Litigation of Deceptive Trade Practices and Unfair Competition
The unfair competition and deceptive practices litigation attorneys at the Mavrick Law Firm have extensive experience with claims for unfair competition and deceptive practices.How Unfair Competition and Deceptive Practices Cases are Handled
The Mavrick Law Firm listens carefully to the client to determine what is needed to properly represent the client’s interests. Mavrick Law Firm reviews the critical case documents in a timely manner. Florida law provides legal remedies for certain deceptive or unfair acts under the Florida Deceptive and Unfair Trade Practices Act (“FDUTPA”), § 501.201 et seq., Fla. Stat. FDUTPA is intended to protect the consuming public and legitimate business enterprises from those who engage in unfair methods of competition, or unconscionable, deceptive, or unfair acts or practices in the conduct of any trade or commerce. In Rollins, Inc. v. Butland, 951 So. 2d 860 (Fla. 2d DCA 2006), Florida’s Second District Court of Appeal interpreted FDUTPA as follows:
A deceptive practice is one that is likely to mislead consumers. An unfair practice is one that offends established public policy and one that is immoral, unethical, oppressive, unscrupulous or substantially injurious to consumers… Thus a…claim for damages under FDUTPA has three elements: (1) a deceptive act or unfair practice; (2) causation; and (3) actual damages. FDUTPA allows for aggrieved persons to recover damages, declaratory relief, or an injunction if they were harmed by deceptive or unfair acts.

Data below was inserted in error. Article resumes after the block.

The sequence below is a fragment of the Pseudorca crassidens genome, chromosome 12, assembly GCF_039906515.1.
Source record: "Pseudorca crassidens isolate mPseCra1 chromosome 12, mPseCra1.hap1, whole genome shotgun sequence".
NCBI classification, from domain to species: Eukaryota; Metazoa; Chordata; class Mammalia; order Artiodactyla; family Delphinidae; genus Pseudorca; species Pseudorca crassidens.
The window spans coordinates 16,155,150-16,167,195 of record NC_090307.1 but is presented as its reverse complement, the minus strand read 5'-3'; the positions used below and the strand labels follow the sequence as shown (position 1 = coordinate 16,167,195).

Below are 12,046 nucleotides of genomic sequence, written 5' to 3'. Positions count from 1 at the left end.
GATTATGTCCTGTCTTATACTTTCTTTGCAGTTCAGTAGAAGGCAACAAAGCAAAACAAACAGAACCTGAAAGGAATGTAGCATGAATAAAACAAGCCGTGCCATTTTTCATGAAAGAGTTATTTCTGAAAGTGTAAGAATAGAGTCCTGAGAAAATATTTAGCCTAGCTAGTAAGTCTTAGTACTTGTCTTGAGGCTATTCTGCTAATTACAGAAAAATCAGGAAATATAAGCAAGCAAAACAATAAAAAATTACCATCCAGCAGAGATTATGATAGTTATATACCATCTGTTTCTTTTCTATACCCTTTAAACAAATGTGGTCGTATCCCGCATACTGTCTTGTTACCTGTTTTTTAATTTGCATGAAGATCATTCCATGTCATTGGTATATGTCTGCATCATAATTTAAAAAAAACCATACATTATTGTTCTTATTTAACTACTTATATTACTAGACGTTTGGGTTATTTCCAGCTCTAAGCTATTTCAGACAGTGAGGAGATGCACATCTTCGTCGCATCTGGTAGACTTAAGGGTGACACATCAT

Although FDUTPA is mainly a consumer protection statute, it should be noted that many FDUPTA unfair competition lawsuits are brought by businesses against competitors in the same industry. This is because the Florida legislature amended FDUTPA in 2001 to change the word “consumer” to “person.” That amendment had the effect of conferring standing to businesses that wanted to initiate litigation due to unfair competitive conduct under FDUTPA. The unfair competition and deceptive practices litigation attorneys at the Mavrick Law Firm have successfully defended businesses against FDUTPA claims brought by both consumers and competing businesses. If you or your business is currently involved in unfair competition litigation in Florida, the Mavrick Law Firm can help.Florida’s Deceptive and Unfair Trade Practices Act